Project I

JEFFREY ANKER, Ph.D. Assistant Professor of Chemistry Clemson University Developing Luminescent Strain Sensors to Evaluate and Monitor Osteoinductive Therapies

Target Investigator

Assistant Professor of Chemistry

Clemson University
Email: janker@clemson.edu
Phone: 864-656-1726

Developing Non-Invasive Luminescent Tension-Indicating Orthopedic Screws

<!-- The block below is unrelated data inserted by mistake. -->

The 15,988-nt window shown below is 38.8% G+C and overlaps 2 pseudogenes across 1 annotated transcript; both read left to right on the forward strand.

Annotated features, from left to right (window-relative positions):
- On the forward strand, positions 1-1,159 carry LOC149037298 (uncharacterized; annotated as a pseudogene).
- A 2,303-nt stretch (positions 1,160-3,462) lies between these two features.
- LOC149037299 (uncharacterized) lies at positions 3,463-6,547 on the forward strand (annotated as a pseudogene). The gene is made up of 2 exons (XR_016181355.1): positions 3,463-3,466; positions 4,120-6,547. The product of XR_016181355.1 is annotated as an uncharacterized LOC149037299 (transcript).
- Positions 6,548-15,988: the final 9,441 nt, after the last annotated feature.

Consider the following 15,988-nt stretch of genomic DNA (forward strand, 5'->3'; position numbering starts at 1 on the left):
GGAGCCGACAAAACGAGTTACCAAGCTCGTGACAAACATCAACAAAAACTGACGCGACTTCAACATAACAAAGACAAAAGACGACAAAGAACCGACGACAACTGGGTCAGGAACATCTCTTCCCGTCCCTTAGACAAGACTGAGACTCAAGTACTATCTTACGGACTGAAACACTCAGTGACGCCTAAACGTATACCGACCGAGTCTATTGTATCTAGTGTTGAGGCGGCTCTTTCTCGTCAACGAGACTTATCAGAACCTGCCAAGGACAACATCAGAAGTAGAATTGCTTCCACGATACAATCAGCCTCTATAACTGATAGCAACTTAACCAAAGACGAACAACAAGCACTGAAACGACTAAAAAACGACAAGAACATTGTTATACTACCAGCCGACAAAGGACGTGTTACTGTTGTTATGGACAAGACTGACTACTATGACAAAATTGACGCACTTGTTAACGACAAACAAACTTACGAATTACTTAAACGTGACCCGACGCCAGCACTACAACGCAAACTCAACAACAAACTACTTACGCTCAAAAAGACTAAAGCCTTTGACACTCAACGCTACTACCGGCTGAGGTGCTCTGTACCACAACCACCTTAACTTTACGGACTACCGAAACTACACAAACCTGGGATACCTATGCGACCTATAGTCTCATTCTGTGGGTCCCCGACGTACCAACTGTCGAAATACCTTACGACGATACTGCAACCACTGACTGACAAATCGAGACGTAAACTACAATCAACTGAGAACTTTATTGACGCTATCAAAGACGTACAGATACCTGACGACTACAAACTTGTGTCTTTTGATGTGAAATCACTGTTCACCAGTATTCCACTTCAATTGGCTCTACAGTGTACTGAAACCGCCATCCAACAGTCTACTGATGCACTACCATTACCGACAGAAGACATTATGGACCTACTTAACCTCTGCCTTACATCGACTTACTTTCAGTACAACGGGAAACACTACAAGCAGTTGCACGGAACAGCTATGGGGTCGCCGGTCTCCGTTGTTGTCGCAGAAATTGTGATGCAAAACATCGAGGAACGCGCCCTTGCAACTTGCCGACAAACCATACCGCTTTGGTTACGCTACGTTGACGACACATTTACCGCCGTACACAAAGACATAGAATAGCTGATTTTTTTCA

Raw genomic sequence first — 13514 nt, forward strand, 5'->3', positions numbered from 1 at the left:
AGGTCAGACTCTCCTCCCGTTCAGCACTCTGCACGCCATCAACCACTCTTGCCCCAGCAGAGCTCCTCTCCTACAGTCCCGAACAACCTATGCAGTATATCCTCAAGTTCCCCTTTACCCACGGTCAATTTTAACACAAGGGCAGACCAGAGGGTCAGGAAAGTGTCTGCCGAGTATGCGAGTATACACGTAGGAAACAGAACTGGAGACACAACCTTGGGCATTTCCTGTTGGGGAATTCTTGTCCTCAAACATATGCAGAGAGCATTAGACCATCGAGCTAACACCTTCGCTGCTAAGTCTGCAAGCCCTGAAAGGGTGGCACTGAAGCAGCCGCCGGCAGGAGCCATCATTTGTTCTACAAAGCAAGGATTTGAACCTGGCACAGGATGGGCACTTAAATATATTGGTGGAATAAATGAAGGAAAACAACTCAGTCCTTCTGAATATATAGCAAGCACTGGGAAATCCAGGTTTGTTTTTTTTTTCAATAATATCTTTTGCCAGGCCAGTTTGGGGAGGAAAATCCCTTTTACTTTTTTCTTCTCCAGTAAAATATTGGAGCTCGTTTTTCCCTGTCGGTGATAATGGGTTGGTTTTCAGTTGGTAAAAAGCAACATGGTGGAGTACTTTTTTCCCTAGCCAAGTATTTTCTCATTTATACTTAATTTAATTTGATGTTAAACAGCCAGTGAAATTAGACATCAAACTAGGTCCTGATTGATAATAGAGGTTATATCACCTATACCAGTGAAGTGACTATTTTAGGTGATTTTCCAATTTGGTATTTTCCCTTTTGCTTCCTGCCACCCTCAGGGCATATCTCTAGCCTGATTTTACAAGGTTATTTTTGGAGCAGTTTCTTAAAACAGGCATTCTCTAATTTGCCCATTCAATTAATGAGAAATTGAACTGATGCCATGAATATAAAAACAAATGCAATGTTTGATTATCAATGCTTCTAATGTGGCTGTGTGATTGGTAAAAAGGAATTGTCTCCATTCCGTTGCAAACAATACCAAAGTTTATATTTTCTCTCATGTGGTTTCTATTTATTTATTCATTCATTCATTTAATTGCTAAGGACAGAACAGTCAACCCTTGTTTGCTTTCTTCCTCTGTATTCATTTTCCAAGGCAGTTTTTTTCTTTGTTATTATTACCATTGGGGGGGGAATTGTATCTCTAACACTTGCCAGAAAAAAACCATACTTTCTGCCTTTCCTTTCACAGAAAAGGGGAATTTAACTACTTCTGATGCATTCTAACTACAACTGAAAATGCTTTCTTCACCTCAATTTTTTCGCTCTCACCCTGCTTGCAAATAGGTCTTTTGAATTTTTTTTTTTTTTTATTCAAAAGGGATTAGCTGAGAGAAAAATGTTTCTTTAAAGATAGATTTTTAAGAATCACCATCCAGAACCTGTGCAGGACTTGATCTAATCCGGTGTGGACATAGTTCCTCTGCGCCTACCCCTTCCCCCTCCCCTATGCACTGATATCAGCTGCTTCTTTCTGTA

Bone healing and maintenance is a consequence of proper fixation and there is a critical need to monitor strain in orthopedic screws in order to detect loosening early. Orthopedic screws apply stress and fix the position of implanted orthopedic devices such as fracture fixators and spinal grafts. Bone healing is accompanied by increased rigidity, while loosening is a major cause of implant failure. Loosening is often an indication of infection on the device surface, which is difficult to eradicate if not treated early and usually requires device removal with risk of mortality and morbidity from surgery and prolonged hospitalization. Approximately half of infections acquired in hospitals are associated with implanted or indwelling devices (one million in 2004) and of the two million fracture fixators implanted annually in the US, 5-10% become infected, and 40% for soldiers due to debris in blast injuries. Loosening is most commonly determined by radiography and is characterized by displacement of the screw in a time series of X-ray images or dark lines surrounding the screw due to bone degradation. However, these results are difficult to quantify, especially at early stages, and the X-ray images are ill-suited for studying dynamic motion. The objective of this pilot project is to provide the preliminary results and instrumentation to demonstrate that in situ changes in strain and spectrum can be monitored noninvasively through tissue. Optical tension-indicating bolts have been described in the patent literature since the 1970s; the novelty of our approach is that we use upconversion and radioluminescence to provide an essentially background-free near infrared signal that can propagate deeply through tissue for orthopedic applications. We will fabricate tension-indicating luminescent screws by modifying existing orthopedic screws. We will then characterize the modified screws both mechanically and optically. We will measure implant loosening after repeated strain cycling in bone mimics and ex vivo bovine bone. This pilot project will enable us to collect data for a future R01 proposal studying implant loosening and biofilm infection in rabbit models. The luminescent tension-indicating screws will enhance our ability to assess mechanical changes in vivo and enable quantitative assessment of implant loosening and bone healing.

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